From the TUC

Don’t trust me, I’m an economist?

12 Jan 2010, by in Environment

Please forgive this delayed reaction to a PM news item last Friday 8 January. It could have come straight from the climate change deniers’ brigade. I’ve had to check my facts. Presenter Eddie Mair reported that 70,000 new jobs would be created following the Government’s announcement of nine new offshore windfarms, requiring 6,000 massive wind turbines.

“70,000 jobs? A tricky one”, Eddie told us. He then asked Tim Harford, aka the Undercover economist, and presenter on BBC TV of “Trust Me, I’m an Economist” to comment.

It’s fair enough for Tim to question the source of the jobs estimate (a study for the Carbon Trust). But every commentator knows full well that the number of green energy jobs actually created in the UK depends crucially on where the turbines are made. The TUC has  always argued for the rapid growth of a domestic wind turbine industry. High ambition equals high job numbers.

But then Tim seems to have lost his compass, citing a “Spanish study” to suggests that investing a billion euros would “destroy 2,000 jobs”, because of “all the taxes on businesses and higher electricity bills”. No it wouldn’t, Tim.

Go to the websites. You’ll see that the study is rubbish. First, it’s not a Spanish study, but a study of Spain’s renewable energy industry by a US research institute, using deeply flawed analysis. It was widely criticised aim at the time of publication, March 2009, was to undermine President Obama’s drive to create clean energy jobs. I mean, just look at the “Spanish study’s” headline findings and you get suspicious:

  • The  “green jobs” agenda now being promoted in the U.S. in fact destroys jobs.
  • The  results demonstrate how “green jobs” policy clearly hinders Spain’s way out of the economic crisis.
  • Those programs resulted in the destruction of 113,000 jobs elsewhere in the economy.
  • The U.S. can expect 2.2 jobs to be destroyed for every 1 renewable job financed by the government.
  • Only 1 in 10 of the jobs actually created through green investment is permanent.

An analysis by the US National Renewable Energy Laboratory found, “fundamental and technical limitations of the analysis conducted by King Juan Carlos University”, with critical shortcomings in assumptions implicit in the conclusions.

ISTAS, the Spanish labour organisation, was fuming. I know, because we were working together at the UN climate change conference in Bonn when the study was published. Using official labour statistics, ISTAS researchers found that 189,000 jobs were created in Spain’s renewable industry (33,000 in wind), with 99,000 indirect jobs. Renewables reduced the nation’s energy dependency. Energy prices in Spain were below the EU average.

One bad call doesn’t make you a bad economist, Tim, but your listeners are entitled to a public correction.

3 Responses to Don’t trust me, I’m an economist?

  1. Cityunslicker
    Jan 12th 2010, 11:02 pm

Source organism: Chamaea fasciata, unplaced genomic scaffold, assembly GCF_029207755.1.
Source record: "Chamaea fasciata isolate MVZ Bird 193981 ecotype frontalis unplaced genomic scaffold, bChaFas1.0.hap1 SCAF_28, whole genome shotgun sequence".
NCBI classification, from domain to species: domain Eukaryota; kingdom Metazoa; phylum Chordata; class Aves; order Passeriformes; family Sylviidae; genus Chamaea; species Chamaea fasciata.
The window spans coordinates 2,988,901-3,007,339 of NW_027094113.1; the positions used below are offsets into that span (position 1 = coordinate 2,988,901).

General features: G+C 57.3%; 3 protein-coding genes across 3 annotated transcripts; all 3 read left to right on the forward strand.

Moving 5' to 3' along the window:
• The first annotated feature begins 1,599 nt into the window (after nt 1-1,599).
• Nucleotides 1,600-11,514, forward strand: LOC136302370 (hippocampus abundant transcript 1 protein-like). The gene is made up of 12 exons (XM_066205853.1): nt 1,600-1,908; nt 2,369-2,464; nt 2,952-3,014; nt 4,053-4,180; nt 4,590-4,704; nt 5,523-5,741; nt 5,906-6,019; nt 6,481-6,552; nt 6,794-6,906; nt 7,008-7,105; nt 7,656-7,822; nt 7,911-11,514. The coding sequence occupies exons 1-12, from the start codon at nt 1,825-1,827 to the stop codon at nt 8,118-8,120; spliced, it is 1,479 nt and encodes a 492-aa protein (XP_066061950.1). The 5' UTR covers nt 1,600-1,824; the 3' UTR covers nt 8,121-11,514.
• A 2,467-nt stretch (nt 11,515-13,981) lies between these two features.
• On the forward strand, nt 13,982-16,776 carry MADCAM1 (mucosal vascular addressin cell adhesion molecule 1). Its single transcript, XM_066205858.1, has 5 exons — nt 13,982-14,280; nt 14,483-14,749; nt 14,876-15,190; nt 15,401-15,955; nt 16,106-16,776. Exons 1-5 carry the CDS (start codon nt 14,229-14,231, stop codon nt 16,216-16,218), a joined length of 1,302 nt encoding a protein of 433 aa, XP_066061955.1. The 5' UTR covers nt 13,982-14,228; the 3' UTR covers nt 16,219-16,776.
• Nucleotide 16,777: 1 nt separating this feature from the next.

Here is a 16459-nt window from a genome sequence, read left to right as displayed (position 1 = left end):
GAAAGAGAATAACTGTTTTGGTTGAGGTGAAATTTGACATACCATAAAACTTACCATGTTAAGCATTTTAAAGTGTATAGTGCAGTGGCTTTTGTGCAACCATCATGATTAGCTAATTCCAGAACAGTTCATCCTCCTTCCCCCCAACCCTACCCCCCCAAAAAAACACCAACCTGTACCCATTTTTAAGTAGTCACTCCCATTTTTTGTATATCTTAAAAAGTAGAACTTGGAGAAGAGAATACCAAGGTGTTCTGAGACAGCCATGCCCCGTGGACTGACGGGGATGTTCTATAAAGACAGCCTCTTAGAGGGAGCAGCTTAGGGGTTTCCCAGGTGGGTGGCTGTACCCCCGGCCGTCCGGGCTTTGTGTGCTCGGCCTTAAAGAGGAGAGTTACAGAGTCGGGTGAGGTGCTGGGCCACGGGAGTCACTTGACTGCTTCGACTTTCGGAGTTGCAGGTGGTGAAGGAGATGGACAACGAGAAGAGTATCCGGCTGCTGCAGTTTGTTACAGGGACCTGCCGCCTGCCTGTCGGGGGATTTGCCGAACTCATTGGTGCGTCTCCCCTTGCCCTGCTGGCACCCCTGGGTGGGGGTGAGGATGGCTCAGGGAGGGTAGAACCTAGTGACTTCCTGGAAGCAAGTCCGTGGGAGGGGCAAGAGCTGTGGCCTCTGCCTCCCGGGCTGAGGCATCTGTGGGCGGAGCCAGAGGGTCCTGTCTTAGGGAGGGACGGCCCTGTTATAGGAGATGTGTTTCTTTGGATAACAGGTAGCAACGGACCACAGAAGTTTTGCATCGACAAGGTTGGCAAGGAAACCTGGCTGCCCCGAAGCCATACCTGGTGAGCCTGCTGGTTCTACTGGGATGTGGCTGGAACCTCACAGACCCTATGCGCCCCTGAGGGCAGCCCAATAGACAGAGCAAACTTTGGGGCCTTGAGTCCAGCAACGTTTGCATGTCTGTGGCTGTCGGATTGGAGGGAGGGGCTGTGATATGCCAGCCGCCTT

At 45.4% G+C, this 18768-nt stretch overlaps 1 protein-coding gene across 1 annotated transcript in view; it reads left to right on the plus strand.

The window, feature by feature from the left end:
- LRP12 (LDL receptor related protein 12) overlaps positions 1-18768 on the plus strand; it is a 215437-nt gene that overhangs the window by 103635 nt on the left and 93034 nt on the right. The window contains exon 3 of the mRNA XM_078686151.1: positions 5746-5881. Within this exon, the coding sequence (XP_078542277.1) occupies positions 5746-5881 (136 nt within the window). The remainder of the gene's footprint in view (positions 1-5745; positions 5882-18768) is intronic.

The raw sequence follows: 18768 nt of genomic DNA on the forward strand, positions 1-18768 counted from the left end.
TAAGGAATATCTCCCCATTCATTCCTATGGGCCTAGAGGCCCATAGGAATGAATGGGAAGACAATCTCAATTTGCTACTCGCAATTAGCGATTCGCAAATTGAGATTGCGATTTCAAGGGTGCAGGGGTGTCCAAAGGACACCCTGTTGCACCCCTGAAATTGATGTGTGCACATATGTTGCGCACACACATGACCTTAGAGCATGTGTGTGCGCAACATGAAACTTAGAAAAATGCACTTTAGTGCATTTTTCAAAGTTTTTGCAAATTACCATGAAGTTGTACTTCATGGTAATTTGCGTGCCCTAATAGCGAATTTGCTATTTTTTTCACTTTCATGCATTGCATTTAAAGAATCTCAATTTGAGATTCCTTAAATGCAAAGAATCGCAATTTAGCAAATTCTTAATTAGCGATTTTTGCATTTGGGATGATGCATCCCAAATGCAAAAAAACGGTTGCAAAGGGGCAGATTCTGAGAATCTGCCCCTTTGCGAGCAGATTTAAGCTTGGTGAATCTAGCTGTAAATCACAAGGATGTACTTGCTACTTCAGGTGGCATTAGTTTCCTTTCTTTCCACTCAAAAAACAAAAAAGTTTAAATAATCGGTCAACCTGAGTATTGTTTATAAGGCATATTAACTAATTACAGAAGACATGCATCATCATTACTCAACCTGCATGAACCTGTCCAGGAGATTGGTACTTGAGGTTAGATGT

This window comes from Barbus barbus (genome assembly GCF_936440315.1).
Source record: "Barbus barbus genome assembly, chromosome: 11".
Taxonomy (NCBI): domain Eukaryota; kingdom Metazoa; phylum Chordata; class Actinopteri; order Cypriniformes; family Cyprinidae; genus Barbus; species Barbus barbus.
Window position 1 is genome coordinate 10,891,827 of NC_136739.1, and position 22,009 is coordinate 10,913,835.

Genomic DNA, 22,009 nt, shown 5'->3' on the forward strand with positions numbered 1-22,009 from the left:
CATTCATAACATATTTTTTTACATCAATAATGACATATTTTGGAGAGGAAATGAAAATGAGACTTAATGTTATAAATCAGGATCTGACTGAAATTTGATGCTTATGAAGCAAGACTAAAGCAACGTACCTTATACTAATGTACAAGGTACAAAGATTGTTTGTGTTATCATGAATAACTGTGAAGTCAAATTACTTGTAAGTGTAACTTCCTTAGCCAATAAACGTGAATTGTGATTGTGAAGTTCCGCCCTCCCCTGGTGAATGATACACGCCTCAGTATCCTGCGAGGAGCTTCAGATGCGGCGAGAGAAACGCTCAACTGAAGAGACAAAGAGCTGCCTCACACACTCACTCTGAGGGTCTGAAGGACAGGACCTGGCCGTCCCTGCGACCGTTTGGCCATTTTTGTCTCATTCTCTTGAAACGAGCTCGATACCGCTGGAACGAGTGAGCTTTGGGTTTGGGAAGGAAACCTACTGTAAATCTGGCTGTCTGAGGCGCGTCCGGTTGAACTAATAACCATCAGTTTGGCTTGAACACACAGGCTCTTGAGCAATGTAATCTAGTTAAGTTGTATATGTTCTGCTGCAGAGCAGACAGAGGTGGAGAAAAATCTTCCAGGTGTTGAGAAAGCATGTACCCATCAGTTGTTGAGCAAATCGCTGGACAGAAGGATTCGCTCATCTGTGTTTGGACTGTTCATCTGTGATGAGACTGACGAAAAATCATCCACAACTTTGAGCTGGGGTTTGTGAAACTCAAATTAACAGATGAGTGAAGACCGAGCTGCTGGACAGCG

But green promotion requires subsidies, which come from taxes, which hinder companies, which lowers productivity.

    So indirectly Green jobs produced through increasing susbisidies will destory jobs. Certainly there are studies that show this in germany. Perhaps this is a price worth paying to reduce carbon footprints.

    The main issue though is that UK Green eneergy policy is a bif fail. Wind is a useless solution that could cause an energy crisis.

    Just look at its performance in recent days –

    http://cityunslicker.blogspot.com/2010/01/utter-uselessness-of-wind-power.html

  2. Adam Lent

    Adam Lent
    Jan 13th 2010, 10:28 am

    If that were really the case then countries with higher levels of tax and a more interventionist industrial policy would have lower levels of productivity. But that isn’t the reality: France and Germany, for example, have long outperformed the UK on productivity while the US (with relatively low tax) has also got a better record on productivity than the UK.

    Tax is actually a very poor predictor of productivity performance for good reasons. For example, if a Government invests large sums of taxpayers’ money in developing new technologies which it can then provide cheaply to its domestic industries, the chances of increased productivity are improved. It doesn’t always work like that but it could and has on a number of occasions.

  3. Cityunslicker
    Jan 15th 2010, 6:02 pm

    No it does not. You are linking the wrong pieces.

    taxing people’s energy bills is not an industrial policy becuase the money is not invested in green jobs. its aim is just to push up the price of carbon based fuels.

    The money is then spent on ineffective windfarms.

    Everyone loses and there are less jobs all round because the energy bills have to be paid instead of wages.

    Industrial policy would be investing in and R&D to try and make wind farms more efficient by creating say, large scale electrical storage.

    But socialists are not going to get the detail, raise taxes and all will be well.